Email updates

Keep up to date with the latest news and content from Scoliosis and BioMed Central.

Open Access Highly Accessed Open Badges Research

Discrepancy in clinical versus radiological parameters describing deformity due to brace treatment for moderate idiopathic scoliosis

Tomasz Kotwicki1*, Edyta Kinel2, Wanda Stryla2 and Andrzej Szulc1

Author Affiliations

1 Department of Pediatric Orthopedics and Traumatology, University of Medical Sciences of Poznan, ul. 28 Czerwca 1956 roku nr 135; 61-545 Poznan, Poland

2 Department of Rehabilitation, University of Medical Sciences of Poznan, ul. 28 Czerwca 1956 roku nr 135; 61-545 Poznan, Poland

For all author emails, please log on.

Scoliosis 2007, 2:18  doi:10.1186/1748-7161-2-18

Published: 3 December 2007



The shape of the torso in patients with idiopathic scoliosis is considered to reflect the shape of the vertebral column, however the direct correlation between parameters describing clinical deformity and those characterizing radiological curvature was reported to be weak. It is not clear if the management proposed for scoliosis (physiotherapy, brace, surgery) affects equally the shape of the axial skeleton and the surface of the body. The aim of the study was to compare clinical deformity of (1) idiopathic scoliosis girls being under brace treatment for radiological curves of 25 to 40 degrees and (2) non treated scoliotic girls matched for age and Cobb angle.


Cross-sectional study of 24 girls wearing the brace versus 26 girls without brace treatment, matched for age and Cobb angle. Hypothesis: Patients wearing the brace for more than 6 months, when comparing to patients without brace, may present different external morphology of the trunk, in spite of having similar Cobb angle. Material. Inclusion criteria: girls, idiopathic scoliosis, growing age (10–16 years), Cobb angle minimum 25°, maximum 40°. The braced group consisted of girls wearing a TLSO brace (Cheneau) for more than 6 months with minimum of 16 hours per day. The non-braced group consisted of girls first seen for their spinal deformity, previously not treated. The groups presented similar curve pattern. Methods. Scoliometer exam: angle of trunk rotation at three levels of the spine: upper thoracic, main thoracic, lumbar or thoracolumbar. The maximal angle was noted at each level and the sum of three levels was calculated. Posterior trunk symmetry index (POTSI) and Hump Sum were measured using surface topography.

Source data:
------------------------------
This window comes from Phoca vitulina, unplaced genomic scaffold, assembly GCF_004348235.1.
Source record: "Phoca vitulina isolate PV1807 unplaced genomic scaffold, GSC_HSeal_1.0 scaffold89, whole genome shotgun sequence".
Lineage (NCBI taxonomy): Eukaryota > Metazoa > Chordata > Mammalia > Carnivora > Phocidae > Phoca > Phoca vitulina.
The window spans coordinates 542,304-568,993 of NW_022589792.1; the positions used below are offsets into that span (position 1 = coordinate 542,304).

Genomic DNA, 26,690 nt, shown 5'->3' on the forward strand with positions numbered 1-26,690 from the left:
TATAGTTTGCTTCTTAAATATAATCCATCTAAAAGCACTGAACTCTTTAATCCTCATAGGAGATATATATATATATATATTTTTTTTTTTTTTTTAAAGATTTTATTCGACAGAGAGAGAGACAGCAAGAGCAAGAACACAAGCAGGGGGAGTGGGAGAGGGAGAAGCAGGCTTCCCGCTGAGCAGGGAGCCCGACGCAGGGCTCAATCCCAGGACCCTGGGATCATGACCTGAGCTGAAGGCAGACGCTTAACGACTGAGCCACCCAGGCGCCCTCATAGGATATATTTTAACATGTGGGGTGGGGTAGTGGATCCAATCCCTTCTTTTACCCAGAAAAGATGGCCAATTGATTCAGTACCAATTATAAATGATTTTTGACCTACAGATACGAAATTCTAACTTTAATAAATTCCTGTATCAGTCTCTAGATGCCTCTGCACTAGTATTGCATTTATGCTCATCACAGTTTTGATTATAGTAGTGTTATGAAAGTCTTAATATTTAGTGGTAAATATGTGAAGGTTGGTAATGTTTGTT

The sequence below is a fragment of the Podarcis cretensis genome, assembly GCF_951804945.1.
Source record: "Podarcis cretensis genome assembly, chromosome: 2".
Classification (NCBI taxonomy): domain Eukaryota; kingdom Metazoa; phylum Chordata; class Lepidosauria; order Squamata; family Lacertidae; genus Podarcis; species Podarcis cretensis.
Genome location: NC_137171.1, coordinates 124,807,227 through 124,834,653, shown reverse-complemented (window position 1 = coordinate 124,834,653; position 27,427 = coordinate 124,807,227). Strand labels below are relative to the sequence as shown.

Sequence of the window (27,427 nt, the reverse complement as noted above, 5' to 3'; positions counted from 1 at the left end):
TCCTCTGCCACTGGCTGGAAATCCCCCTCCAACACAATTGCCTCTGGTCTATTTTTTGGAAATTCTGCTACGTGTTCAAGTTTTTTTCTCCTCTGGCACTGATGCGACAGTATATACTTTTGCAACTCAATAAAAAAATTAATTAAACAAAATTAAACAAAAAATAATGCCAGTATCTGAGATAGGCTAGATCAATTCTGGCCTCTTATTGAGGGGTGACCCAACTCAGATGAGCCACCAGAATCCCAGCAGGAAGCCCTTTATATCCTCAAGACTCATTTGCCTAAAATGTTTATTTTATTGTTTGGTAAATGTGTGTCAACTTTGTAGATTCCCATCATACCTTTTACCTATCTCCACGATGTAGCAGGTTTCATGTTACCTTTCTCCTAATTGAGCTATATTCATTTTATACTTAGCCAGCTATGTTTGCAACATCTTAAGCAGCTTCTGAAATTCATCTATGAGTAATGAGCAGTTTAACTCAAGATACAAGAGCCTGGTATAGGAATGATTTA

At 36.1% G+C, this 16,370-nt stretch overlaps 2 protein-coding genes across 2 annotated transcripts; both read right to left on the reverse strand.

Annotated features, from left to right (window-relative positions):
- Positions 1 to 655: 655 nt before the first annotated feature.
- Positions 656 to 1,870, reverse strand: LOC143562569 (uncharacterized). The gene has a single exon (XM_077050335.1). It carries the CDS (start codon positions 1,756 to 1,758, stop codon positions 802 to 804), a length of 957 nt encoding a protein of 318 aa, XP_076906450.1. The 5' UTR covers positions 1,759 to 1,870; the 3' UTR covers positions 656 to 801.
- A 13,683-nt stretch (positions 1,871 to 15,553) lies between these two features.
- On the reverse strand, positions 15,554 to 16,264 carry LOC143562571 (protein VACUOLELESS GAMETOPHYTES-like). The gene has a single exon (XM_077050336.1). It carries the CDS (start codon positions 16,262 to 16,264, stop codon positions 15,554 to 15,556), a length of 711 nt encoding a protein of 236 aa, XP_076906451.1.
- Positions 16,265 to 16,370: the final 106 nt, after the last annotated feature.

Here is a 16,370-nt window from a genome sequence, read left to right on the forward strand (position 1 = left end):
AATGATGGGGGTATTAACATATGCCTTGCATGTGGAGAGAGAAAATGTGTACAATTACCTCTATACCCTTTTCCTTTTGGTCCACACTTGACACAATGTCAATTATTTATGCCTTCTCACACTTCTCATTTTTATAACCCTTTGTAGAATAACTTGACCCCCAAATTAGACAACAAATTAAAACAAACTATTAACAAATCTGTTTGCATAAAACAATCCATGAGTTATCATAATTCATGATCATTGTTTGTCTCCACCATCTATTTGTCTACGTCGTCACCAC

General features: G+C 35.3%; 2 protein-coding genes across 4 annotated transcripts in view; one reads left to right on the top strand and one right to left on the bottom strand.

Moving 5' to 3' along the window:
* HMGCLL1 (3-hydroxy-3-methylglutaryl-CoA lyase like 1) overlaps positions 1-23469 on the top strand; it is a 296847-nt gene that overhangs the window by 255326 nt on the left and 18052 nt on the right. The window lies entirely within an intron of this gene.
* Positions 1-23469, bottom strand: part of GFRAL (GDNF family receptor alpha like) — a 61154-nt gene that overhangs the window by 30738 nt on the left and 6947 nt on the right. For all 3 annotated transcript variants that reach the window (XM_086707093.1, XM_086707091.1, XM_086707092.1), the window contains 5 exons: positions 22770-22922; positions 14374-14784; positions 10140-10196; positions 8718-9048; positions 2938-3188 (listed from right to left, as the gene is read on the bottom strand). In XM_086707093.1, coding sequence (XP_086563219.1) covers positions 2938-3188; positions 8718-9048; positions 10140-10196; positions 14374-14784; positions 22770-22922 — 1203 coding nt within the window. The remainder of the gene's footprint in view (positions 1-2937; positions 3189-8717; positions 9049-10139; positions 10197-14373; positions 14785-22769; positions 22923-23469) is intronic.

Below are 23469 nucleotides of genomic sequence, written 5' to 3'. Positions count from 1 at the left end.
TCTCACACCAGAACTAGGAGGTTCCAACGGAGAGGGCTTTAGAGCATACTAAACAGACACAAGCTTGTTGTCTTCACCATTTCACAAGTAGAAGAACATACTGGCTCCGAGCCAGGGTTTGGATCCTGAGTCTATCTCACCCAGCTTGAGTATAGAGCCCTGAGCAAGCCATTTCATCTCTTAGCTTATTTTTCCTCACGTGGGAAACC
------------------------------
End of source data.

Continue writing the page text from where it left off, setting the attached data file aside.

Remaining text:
Cobb angle was 34.9° ± 4.8° in braced and 32.7° ± 4.9° in un-braced patients (difference not significant). The age was 14.1 ± 1.6 years in braced patients and 13.1 ± 1.9 years in un-braced group (p = 0.046). The value of angle of trunk rotation in the main curvature was 8.4° ± 2.7°in braced and 11.4° ± 2.7° in un-braced patients (difference extremely significant, p = 0.0003). The value of the sum of angles of trunk rotation at three levels of the trunk was 12.8° ± 4.6° in braced and 16.5° ± 3.8° in un-braced patients (difference very significant, p = 0.0038). The POTSI did not differ significantly between the groups (p = 0.78), the Hump Sum values were not quite different (p = 0.07).


(1) Adolescent girls wearing the brace for idiopathic scoliosis of 25 to 40 degrees of Cobb angle, reveal smaller clinical rotational deformity of their back than non-treated girls having similar radiological deformity. (2) Evaluation of the results of treatment for idiopathic scoliosis should consider parameters describing both clinical and radiological deformity.